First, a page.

Microsoft who last week launched their new 6.5 Windows Mobile operating system claims that new Australian research reveals that men are more likely to hide phone numbers from wives and girlfriends and that mobile phones are so integral to our lives that Australians deem it twice as bad to lose a phone than house keys.
And if you’re single and lose your phone – forget it! Single Australians rated it twice as bad to lose a phone compared to Australians who are in a relationship.
The research also revealed that:
- One in four Australian men claim to have secretly stored phone numbers that are deliberately hidden from girlfriends, wives and friends. This is in stark contrast to only one in twelve women who do the same.
- Almost 60 per cent of Australians admit to regularly swearing at their mobile phone, as a way to release frustration.
- One third of all 16 to 20 year olds believe it’s worse to lose their phone than their keys or wallet.
The research released by Microsoft Australia today was conducted with 1,125 respondents across Australia and found that Australians are increasingly using their mobile phones as an emotional and intellectual support system – with some surprising and unusual conclusions:
It’s no surprise that when asked about their use of phone features over the past two years, Australians indicated that they’ve begun using a wider range of features, including text, MMS and photo capabilities, and more often, with 99 per cent, 94 per cent and 90 percent of Australians respectively using these features.
The Microsoft-commissioned research also found that Australian adoption and use of text and MMS has blown sky high, with over half of respondents indicating that they text more now than they have in the past two years.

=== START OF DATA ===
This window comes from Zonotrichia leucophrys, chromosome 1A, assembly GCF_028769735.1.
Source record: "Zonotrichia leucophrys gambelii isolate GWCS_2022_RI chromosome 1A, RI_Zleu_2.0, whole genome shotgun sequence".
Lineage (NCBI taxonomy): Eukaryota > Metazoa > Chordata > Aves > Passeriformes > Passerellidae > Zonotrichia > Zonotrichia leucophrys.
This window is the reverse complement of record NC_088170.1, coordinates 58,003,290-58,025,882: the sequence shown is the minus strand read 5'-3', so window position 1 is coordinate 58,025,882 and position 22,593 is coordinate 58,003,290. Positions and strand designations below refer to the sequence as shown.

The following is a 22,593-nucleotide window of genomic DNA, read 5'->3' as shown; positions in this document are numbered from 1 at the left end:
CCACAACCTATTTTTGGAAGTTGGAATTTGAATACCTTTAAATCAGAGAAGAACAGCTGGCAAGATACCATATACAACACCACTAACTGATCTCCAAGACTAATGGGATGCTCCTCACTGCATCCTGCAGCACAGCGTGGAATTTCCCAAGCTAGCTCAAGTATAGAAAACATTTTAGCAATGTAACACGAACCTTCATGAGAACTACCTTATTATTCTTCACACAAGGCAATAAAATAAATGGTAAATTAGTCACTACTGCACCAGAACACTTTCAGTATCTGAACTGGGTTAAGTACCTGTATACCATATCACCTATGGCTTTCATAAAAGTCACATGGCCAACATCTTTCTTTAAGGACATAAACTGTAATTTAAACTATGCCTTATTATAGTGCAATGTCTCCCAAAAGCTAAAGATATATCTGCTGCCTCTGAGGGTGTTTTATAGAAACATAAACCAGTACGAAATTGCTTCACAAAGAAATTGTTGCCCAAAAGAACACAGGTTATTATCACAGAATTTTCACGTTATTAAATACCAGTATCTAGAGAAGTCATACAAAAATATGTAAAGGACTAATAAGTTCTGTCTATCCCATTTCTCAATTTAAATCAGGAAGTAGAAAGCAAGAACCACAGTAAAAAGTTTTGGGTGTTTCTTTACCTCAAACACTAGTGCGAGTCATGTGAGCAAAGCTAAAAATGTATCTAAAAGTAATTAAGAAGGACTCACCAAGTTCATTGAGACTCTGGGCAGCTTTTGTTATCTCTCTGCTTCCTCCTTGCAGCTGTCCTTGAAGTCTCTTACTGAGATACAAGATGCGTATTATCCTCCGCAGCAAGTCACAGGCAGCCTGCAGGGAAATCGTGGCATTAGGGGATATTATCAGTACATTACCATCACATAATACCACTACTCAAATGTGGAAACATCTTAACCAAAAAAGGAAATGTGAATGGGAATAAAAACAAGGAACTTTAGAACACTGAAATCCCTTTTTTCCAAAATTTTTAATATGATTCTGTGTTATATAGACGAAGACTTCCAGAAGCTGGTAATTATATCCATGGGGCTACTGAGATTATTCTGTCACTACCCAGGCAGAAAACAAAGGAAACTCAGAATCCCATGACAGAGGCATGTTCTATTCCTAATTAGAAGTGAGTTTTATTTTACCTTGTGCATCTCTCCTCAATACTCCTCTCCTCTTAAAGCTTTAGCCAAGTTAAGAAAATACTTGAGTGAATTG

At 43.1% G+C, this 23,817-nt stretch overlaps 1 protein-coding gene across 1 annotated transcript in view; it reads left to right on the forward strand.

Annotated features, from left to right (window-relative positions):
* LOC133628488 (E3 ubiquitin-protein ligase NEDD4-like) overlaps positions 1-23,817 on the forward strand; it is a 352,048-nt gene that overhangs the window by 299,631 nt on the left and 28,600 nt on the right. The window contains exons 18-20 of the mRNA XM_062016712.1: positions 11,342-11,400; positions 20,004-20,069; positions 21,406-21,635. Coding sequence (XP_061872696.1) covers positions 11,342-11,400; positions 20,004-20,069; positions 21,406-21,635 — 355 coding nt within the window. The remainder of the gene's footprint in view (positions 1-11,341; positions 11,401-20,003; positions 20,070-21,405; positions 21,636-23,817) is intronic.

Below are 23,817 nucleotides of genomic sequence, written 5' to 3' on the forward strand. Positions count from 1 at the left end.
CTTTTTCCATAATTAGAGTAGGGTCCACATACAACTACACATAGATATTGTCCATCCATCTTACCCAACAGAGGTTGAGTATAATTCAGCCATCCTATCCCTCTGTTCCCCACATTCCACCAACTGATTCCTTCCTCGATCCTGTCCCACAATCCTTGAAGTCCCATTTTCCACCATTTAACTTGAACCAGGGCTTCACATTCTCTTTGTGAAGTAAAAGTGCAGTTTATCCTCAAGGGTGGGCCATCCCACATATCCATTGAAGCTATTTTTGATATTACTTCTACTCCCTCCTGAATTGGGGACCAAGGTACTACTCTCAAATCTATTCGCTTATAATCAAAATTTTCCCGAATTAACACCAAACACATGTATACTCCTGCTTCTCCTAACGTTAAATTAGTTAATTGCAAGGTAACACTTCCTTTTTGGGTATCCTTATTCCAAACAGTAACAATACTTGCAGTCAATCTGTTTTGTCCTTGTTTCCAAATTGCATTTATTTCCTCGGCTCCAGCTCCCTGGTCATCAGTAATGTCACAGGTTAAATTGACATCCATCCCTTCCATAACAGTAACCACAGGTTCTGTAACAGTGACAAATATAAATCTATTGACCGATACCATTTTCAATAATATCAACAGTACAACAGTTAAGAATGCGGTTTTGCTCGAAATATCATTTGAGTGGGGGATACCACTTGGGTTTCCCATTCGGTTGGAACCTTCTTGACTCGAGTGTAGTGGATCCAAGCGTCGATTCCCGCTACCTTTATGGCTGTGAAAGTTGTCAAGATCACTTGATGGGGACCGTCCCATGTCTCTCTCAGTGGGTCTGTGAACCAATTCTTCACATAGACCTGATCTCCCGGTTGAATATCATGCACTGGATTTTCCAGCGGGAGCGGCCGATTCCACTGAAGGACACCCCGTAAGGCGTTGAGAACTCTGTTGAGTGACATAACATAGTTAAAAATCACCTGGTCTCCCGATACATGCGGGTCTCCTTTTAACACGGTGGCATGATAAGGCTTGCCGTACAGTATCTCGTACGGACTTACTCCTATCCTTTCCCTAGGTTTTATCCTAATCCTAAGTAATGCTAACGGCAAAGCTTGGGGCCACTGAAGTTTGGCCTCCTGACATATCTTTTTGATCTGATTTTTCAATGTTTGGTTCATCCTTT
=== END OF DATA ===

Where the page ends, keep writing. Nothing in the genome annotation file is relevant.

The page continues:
However, despite the importance that Australians place on their phones, many are still damaging or misplacing their prized possessions:
- Nearly a quarter of the population has broken their mobile phone, dropped it in water or lost their mobile phone altogether:
- 77 percent of Australians regularly misplace their phone and have to call it to locate it.
- Nearly 50 per cent of Australian males surveyed, aged between 16 and 19, have lost their phone. Only 20 per cent of females in the same age group have lost their phones.
The Microsoft survey also revealed that as Australians become more dependent on their phones, and less dependent on their own memory, they are more at risk of losing important information numbers and photos stored on their phones. Most Australians (63%) don’t know how to retrieve some of the information stored on their phones, or back it up, risking permanent loss:
· Only one third of Australians surveyed know their best friend’s phone number by memory and only half of all Australians surveyed know their own office phone number – they rely on their phones for this information. Yet, only one third of Australians have all their phone numbers backed up elsewhere.
· 10 per cent of all Australians have a secret phone number stored in their phone that they deliberately hide from someone else.
· Three quarters of all females under the age of thirty have cherished photos saved on their mobile phone, yet one third don’t know how to retrieve them, and only one third of females have their photos backed up elsewhere.
· Around one in six Australians regularly have issues accessing saved numbers. The same number of Australians are unable to download mobile phone applications.
According to Grace Kerrison, Director of Microsoft’s Mobile Communications Business, “Twenty years ago, most Australians could tell you not only their office number, but the numbers of ten of their closest friends. Technology is certainly making things easier for us, but all mobile phone users need to be diligent about how they secure their important information.
Our research shows that nearly one in four people lose their phones, so Microsoft encourages Australians to use a backup service, such as our recently launched, complimentary Microsoft My Phone service.”